Water on the Brain

It doesn't matter where you're trying to grow. The fact is that water is a necessary component to this whole operation.  I doubt I need to elaborate.  Just imagine how cranky you'd be if you didn't get water for days.

This winter, and now spring, has really thrown us for a loop.  Based off historic weather trends and patterns, this year is very screwy.  This is our third week of overcast and rain, making it the wettest May to date.  Typically it's in the 90s and sunny as can be.  Since our snowpack was far less than desirable, we'll take any precip we can get! No complaints here.  However, just because it's been monsoon season for us Utah folk does not mean we are taking our water situation lightly.   

I like to imagine we are at least somewhat aware of our environment and what we're up against trying to cultivate life in this valley.  We didn't name our farm High Desert for the hell of it.  Our elevation, rainfall, climate, they all play a part!  We are always looking for more ways to reduce our mark.  

*A quick side note is an encouragement from us! If you have turf/lawn/grass please read up on these watering guidelines for the summer.  Many people over do their watering... by far! Grass is pretty tough stuff.  Save your MONEY. Save WATER! https://extension.usu.edu/yardandgarden/htm/lawns/establishment/

This year we are trying to hook up as many of our crops as possible to soaker hoses and drip irrigation.  We have used flood irrigation in the past, but would prefer to stay away from this if possible.  If it's not done right there can be flooding and muddy messes and erosion.  This method also waters everything.  Yes, it waters your crops.  It also waters every weed seed! Since we don't spray for weeds we were dealing with man-eating, spiky, invasive weeds all season.  This was a few years ago now when we started our growing venture with 7 acres of corn...!!!  A lot of water is lost through evaporation as well.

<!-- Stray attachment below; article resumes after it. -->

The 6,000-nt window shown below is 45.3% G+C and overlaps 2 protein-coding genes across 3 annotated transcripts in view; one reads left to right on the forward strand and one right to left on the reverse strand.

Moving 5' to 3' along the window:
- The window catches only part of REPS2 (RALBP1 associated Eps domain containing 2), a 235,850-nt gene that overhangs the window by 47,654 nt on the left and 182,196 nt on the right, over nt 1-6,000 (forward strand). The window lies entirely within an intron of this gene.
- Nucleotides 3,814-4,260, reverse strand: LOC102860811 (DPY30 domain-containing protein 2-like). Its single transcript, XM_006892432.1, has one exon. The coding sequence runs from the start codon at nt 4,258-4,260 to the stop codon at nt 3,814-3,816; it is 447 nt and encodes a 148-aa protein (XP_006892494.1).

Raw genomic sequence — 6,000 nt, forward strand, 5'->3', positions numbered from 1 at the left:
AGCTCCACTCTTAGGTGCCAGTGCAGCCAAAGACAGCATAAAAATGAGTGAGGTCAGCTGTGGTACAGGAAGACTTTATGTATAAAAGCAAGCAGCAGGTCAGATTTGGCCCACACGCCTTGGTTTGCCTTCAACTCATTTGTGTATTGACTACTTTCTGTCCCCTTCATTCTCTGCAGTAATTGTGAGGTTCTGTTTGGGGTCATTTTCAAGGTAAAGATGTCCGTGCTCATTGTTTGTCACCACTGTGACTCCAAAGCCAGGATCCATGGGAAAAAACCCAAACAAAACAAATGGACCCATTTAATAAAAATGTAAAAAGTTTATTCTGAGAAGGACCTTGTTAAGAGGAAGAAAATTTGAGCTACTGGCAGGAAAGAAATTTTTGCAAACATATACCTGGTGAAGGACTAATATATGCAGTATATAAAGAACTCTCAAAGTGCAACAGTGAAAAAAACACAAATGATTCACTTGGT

Soaker hoses and drip lines help us put the water where we want it and how much.  We've put shut-off valves to most rows so we can control what row we want watered also.  We are not watering potential weed forests and it also helps keep splashing of potential harmful pathogens to a minimum.  Also, many vegetable plants benefit from not letting their foliage get wet.  This helps reduce potential spread of viruses, spores and bacteria.  

A down side to the soaker/drip lines is that it needs to be pressurized.  That's how the water is squeezed out of all those tiny holes.  Right now this means we are using culinary water from the city (expensive).  We are in the process of figuring out the feasibility of a solar pump for our open irrigation ditch.  We could use that water on crops like corn or tomatoes, crops that are not as delicate and susceptible to nasty pathogens, like lettuce.  In the mean time we'll just keep plugging away!

Another project in the works is water catchment, which is now very legal and awesome. We have a few prominent structures around the property that could be wonderful for this.